Here I explore the implications of different levels of sensitivity and specificity in a Bayesian framework. All of this work is based on Gelman and Carpenter.

One important concept that is discuss often is the role of sensitivity and specificity in testing. Here we are looking at the ability of a given diagnostic test to correctly identify true positives and correctly identify false positives. If you always forget which one is sensitivity and which one is specifity, no worries, I feel like everyone googles it.

There has been a lot written already about this topic, and I certainly won’t add anymore than has already been written. Regardless, I would like to just do some

```
library(rstan)
library(cmdstanr)
library(ggplot2)
theme_set(theme_minimal())
```

First, I’ll start with the model from Gelman and Carpenter and make a few tweaks, and then explore the results.

```
writeLines(readLines("seroprevalence.stan"))
```

```
// The input data is a vector 'y' of length 'N'.
data {
int<lower = 0> y_sample;
int<lower = 0> n_sample;
real sensitivity;
real specificity;
real sensitivity_sd;
real specificity_sd;
}
// The parameters accepted by the model. Our model
// accepts two parameters 'mu' and 'sigma'.
parameters {
real<lower=0, upper = 1> p;
real<lower=0, upper = 1> spec;
real<lower=0, upper = 1> sens;
}
// The positivites observed are a function of
// sensitivity and specificity of test then
// drawn from a bininomial distribution
model {
real p_sample = p * sens + (1 - p) * (1 - spec);
y_sample ~ binomial(n_sample, p_sample);
// Use Priors for Sensitivity and Specificity
// Truncated Normal Because That's What is
// Available
spec ~ normal(specificity, specificity_sd);
sens ~ normal(sensitivity, sensitivity_sd);
}
```

I made a slight tweak in that the sensitivity and specificity mean and variance are set by the user rather than estimating them from data. Most of the time we don’t have data like these in the hospital where we swab someone multiple times and know the ground “truth.” This would be the equivalent of reading these testing stats off of the proverbial box.

We can go ahead and compile our model using `cmdstan_model`

. You’ll note that I am using the cmdstanr package rather than rstan for compiling and sampling from Stan. This decision is intentional…mainly because I chronically have issues with upgrading rstan on every platform. cmstand seeks to ameliorate this by being a thin wrapper to the command line version of stan. It’s an easy switch, but there are a few differences.

```
mod <- cmdstan_model("seroprevalence.stan")
```

Wake Forest University Baptist Medical Center is doing a large study for seroprevalence in North Carolina so that is a good place to start.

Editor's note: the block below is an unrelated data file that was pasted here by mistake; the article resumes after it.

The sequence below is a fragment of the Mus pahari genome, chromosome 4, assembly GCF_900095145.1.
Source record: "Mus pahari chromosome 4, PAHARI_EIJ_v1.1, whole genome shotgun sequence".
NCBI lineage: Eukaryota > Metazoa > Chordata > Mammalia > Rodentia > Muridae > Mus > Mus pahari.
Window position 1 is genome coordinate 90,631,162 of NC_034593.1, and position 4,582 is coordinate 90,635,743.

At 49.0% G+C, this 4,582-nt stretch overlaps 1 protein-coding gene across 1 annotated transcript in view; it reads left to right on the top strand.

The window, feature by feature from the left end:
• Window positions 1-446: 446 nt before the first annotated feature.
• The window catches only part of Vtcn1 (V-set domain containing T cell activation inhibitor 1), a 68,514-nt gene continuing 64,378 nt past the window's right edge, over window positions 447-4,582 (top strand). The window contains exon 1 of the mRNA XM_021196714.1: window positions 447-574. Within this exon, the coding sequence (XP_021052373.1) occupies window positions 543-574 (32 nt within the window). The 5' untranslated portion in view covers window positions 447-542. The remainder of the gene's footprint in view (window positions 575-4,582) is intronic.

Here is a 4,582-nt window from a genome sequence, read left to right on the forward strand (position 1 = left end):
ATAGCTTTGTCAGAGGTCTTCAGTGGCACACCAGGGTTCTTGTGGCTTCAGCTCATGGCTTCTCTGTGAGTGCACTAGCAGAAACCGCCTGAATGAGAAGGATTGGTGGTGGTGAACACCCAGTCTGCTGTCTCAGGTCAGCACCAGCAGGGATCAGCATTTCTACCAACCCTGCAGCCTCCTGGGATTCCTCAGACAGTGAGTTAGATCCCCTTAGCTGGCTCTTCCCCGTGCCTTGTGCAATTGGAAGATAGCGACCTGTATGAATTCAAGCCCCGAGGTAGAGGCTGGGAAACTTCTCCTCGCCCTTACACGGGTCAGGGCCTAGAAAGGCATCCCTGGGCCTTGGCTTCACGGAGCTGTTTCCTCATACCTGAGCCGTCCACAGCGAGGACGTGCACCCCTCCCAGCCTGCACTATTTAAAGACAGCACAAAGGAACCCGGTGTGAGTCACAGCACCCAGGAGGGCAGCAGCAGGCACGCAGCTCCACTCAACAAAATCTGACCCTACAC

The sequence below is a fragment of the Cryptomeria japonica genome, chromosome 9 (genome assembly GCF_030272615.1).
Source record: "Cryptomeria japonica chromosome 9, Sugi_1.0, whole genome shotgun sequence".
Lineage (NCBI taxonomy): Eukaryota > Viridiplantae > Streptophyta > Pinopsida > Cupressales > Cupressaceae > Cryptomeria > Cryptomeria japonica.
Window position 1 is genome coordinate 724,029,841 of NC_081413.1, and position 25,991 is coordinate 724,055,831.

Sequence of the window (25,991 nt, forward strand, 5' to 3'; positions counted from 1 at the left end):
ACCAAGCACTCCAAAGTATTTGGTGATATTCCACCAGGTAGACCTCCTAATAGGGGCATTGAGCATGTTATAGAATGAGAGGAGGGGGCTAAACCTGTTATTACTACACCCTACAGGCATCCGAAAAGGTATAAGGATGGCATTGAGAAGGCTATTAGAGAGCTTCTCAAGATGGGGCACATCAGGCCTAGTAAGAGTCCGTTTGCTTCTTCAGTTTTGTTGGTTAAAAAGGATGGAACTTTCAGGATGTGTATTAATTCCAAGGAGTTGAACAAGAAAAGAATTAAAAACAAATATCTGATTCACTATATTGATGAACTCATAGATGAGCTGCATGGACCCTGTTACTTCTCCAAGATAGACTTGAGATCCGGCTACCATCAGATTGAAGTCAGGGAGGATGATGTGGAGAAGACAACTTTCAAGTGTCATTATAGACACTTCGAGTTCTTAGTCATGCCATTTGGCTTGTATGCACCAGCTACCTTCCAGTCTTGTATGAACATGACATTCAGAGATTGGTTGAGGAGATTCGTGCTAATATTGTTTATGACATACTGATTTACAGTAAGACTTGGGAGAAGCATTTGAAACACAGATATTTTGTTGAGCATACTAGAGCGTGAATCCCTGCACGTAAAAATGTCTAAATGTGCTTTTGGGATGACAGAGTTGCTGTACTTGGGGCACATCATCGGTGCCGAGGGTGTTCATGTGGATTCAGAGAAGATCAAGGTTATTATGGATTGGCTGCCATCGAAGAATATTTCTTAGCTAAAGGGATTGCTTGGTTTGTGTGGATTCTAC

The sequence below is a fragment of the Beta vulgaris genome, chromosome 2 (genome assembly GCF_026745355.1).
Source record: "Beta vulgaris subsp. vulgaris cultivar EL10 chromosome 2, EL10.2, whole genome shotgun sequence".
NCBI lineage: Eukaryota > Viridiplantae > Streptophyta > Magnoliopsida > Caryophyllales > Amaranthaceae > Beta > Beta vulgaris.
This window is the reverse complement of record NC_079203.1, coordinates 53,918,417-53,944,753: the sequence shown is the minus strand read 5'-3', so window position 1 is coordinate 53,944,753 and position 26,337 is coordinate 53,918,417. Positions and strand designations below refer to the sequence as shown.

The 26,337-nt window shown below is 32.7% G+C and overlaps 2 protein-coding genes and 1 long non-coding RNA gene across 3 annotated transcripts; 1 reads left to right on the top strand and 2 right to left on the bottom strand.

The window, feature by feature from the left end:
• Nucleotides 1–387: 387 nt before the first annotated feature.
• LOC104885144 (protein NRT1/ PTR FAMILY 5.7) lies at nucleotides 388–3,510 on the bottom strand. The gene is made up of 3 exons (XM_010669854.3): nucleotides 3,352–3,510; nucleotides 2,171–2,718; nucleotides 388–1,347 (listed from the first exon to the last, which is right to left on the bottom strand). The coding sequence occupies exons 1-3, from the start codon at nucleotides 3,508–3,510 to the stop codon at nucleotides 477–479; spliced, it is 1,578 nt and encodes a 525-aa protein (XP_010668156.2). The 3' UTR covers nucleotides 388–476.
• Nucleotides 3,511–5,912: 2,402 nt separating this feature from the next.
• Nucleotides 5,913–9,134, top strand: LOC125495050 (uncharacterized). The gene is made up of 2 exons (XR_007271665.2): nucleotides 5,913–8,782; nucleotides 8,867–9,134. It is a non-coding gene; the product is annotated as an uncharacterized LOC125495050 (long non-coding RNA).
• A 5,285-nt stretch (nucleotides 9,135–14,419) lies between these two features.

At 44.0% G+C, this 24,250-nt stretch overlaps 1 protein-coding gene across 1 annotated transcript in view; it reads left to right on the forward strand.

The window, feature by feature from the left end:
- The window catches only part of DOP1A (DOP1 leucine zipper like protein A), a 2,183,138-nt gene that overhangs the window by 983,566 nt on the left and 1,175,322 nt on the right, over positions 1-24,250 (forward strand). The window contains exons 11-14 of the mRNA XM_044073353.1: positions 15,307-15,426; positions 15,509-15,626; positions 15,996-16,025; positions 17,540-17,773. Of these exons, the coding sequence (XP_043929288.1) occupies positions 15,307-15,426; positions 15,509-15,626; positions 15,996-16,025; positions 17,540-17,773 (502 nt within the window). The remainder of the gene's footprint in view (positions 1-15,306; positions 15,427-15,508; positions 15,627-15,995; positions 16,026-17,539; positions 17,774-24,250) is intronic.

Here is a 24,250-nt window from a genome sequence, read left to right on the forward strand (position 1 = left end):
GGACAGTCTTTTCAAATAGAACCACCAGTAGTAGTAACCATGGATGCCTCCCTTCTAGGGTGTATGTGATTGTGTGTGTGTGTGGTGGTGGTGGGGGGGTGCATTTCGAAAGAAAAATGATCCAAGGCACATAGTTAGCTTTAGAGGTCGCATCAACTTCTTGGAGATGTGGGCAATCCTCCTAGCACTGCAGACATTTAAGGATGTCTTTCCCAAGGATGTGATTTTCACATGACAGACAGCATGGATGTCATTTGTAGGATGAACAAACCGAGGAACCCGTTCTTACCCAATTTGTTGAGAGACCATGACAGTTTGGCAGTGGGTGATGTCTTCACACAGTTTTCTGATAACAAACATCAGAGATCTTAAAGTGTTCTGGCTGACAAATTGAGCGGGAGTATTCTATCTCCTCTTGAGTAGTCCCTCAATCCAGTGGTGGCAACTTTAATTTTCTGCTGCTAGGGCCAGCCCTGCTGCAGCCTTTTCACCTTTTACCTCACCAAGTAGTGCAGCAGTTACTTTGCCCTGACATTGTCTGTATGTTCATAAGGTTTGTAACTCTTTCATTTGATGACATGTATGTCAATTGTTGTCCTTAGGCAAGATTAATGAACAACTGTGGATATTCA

They list 19,057 study participants, but this is a multi-part study where not all the persons receive a test kit to test for antibodies. The participants receive a daily questionaire for symptoms and SARS-CoV-2 positive contacts (it doesn’t use that language, just Covid-19 but recall that’s the disease and not the virus). Let’s just assume 25% of the participants receive a test kit. Based on their numbers 9% on average (8-10%) have tested positive. This is somewhat inline with existing seroprevalence studies (Stringhini et al. 2020; Pollán et al. 2020; Havers et al. 2020).

So I looked up the sensitivity and specificity for the antibody test being used in this study (Scanwell) and plugged in those initial values.^{1}

```
postitives <- 19057*.09*.25
n <- as.integer(19057*.25)
dat_medium_sensi <- list(
y_sample = as.integer(postitives),
n_sample = n,
sensitivity = .863,
specificity = .999,
sensitivity_sd = .01,
specificity_sd= .01
)
fit_medium_sensi <- mod$sample(data = dat_medium_sensi,chains = 2,
iter_warmup = 500, refresh = 0,
iter_sampling = 1000,
adapt_delta = .95)
```

```
Running MCMC with 2 sequential chains...
Chain 1 finished in 0.2 seconds.
Chain 2 finished in 0.1 seconds.
Both chains finished successfully.
Mean chain execution time: 0.2 seconds.
Total execution time: 0.4 seconds.
```

So let’s see where this gives us:

```
knitr::kable(fit_medium_sensi$summary("p")[,c("mean", "q5", "q95")], digits = 3)
```

mean | q5 | q95 |
---|---|---|

0.095 | 0.08 | 0.108 |

```
bayesplot::mcmc_hist(fit_medium_sensi$draws("p"))+
labs(
title = "Posterior Draws for P",
subtitle = "Seroprevalence"
)+
geom_vline(xintercept = .09, lty = "dashed", colour = "red")
```

Which puts us right in the error range that Wake reported. That’s good.

Now let’s test to see what happens if we losen the test. Let’s say that the sensivity is lower…closer to 65% which some reason (could be that many people have below antibody titers below the lower detection threshold. This means that there would be false negative).